“the accidental protester” who turned up to film an event and then became inspired by the commitment of an extremely dedicated group of people in Adelaide. This group have an unwavering sense of solidarity with each other and the Palestinians and have always stood their ground in spite of some pretty vile abuse and harassment [from Christian Zionists].
“To me it seemed like a form of psychological torture to stand in the Mall and be so exposed to Zionist abuse and the constant Zionist paparazzi photographing us for their “friends in Israel”. At that stage I used to motivate myself by looking at the photos of the Bi’lin weekly protests and then screw up courage by repeating to myself “no matter what happens to us it’s not even a hundredth fraction of the suffering endured by the Palestinians.”
Let us see Margaret through the eyes of her BDS colleagues who respect her highly:
Paul Heywood -Smith: “Margaret is at once shy, self-effacing and prone to inhabit the background. At the same time she is dogged, stubborn and determined that her cause will triumph. When it does triumph she will be entitled to have her name recorded amongst the heroes. What is significant in all of the above is that before the Seacret campaign and her becoming an Exec member of AFOPA Margaret had never attended a protest in her life and nor had she been a member of any committee let alone a political one. She is thus a wonderful example to all would-be activists.”
Joe Frank: “Without Margaret it is doubtful if our BDS activities would occur as regularly and effectively as they do. In her quiet but effective way she ensures that we are all informed, involved, given the opportunity to make suggestions and provide feedback. We are a ‘democratic’ group because of her manner. Nothing is imposed. Any of our concerns are taken up and duly addressed.”
Tom Bennet: “Margaret is one of those quiet achievers who tirelessly works behind the scenes to keep the weekly protest going” and “often also shouts us all coffee after the protest when we debrief and chat at one of the many coffee shops around the Mall. She “keeps everyone working together in a harmonious manner.. she is a lot of the glue that holds us all together.”
Dr Abdul Aleem: “As a person, Margaret is warm and kind-hearted. If she sees any buskers, or people selling “The Big Issue” on the Mall, she generously makes donations to them. I guess, that says it all.”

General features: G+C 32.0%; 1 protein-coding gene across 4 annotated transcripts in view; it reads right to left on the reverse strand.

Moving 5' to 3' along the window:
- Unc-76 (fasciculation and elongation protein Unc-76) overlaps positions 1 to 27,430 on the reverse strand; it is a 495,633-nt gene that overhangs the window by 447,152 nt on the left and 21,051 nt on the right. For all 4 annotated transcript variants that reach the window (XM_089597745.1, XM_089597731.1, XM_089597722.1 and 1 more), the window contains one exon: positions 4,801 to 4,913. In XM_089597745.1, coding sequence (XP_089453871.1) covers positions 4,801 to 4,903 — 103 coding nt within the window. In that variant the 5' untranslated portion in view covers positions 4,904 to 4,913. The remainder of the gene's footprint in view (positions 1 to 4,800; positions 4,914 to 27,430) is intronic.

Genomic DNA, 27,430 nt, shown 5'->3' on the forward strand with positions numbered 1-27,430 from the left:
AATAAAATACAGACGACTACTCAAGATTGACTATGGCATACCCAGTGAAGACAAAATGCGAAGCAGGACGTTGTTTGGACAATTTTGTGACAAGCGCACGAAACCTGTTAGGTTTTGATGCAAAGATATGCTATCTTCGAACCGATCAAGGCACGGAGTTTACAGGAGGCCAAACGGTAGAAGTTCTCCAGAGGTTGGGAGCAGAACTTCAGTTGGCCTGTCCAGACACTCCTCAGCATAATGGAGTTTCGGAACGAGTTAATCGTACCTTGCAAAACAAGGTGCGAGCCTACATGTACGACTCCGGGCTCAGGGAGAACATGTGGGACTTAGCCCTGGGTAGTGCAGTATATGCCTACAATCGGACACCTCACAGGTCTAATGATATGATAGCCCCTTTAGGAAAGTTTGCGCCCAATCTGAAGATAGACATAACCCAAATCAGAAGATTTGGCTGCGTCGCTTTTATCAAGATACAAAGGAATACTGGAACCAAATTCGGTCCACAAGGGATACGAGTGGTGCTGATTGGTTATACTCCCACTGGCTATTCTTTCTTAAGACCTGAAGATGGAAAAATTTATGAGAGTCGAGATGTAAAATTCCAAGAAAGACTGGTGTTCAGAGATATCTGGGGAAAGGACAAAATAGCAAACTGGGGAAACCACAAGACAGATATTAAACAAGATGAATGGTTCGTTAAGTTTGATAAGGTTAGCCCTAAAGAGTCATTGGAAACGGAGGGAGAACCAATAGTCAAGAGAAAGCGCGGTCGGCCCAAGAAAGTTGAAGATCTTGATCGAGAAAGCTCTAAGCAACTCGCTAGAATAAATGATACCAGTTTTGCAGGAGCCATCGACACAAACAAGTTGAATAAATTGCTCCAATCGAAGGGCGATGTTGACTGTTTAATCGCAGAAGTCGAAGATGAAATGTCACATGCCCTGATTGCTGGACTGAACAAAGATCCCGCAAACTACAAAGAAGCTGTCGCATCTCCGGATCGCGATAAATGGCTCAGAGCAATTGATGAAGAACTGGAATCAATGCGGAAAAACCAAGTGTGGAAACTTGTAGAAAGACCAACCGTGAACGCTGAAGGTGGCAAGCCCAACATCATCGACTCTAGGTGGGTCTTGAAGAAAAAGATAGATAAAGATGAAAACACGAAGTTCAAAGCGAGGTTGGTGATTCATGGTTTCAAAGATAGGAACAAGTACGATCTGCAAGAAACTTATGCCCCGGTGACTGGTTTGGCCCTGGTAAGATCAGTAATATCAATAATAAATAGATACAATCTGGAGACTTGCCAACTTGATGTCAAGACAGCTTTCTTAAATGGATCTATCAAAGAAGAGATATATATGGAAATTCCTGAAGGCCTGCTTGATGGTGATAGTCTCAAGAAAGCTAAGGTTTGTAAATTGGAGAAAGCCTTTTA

Kathie Guy: In her warm and gracious manner Margaret conveys gratitude to participants for their time and effort, ensuring each one of us feels valued and appreciated which in turn provides encouragement and inspiration to continue the regular actions.
And Kathie is right, for Margaret the respect and inspiration is mutual;
“Every week I am inspired by my fellow protesters. They turn up despite 45 degree heat, freezing cold wintry nights and they turn up when they’re sick. Some have turned up just after having operations or just finishing night shift when they are absolutely exhausted or they will turn up on crutches with broken legs. And no matter how exhausted, sick or dispirited we are the time we spend together re-energizes us.”
Hemmed in by the ‘Christian West’, Zionist zealots and Solomon’s jinns in the Palestinian Authority, nevertheless, Palestinian sumud [steadfastness] soars from every shabab’s stone, from the grit of each hunger striker, from every replanted olive sapling, from the generational courtings, weddings and births on Palestinian land and from the keys in refugee hands.
There are also friendships in every solidarity band of strangers, leaflet, rally, protest, letter, petition. Sumud and friendship will inevitably vanquish the Zionist occupation.
– Dr. Vacy Vlazna is Coordinator of Justice for Palestine Matters. She was Human Rights Advisor to the GAM team in the second round of the Acheh peace talks, Helsinki, February 2005 then withdrew on principle. Vacy was coordinator of the East Timor Justice Lobby as well as serving in East Timor with UNAMET and UNTAET from 1999-2001. She contributed this article to PalestineChronicle.com.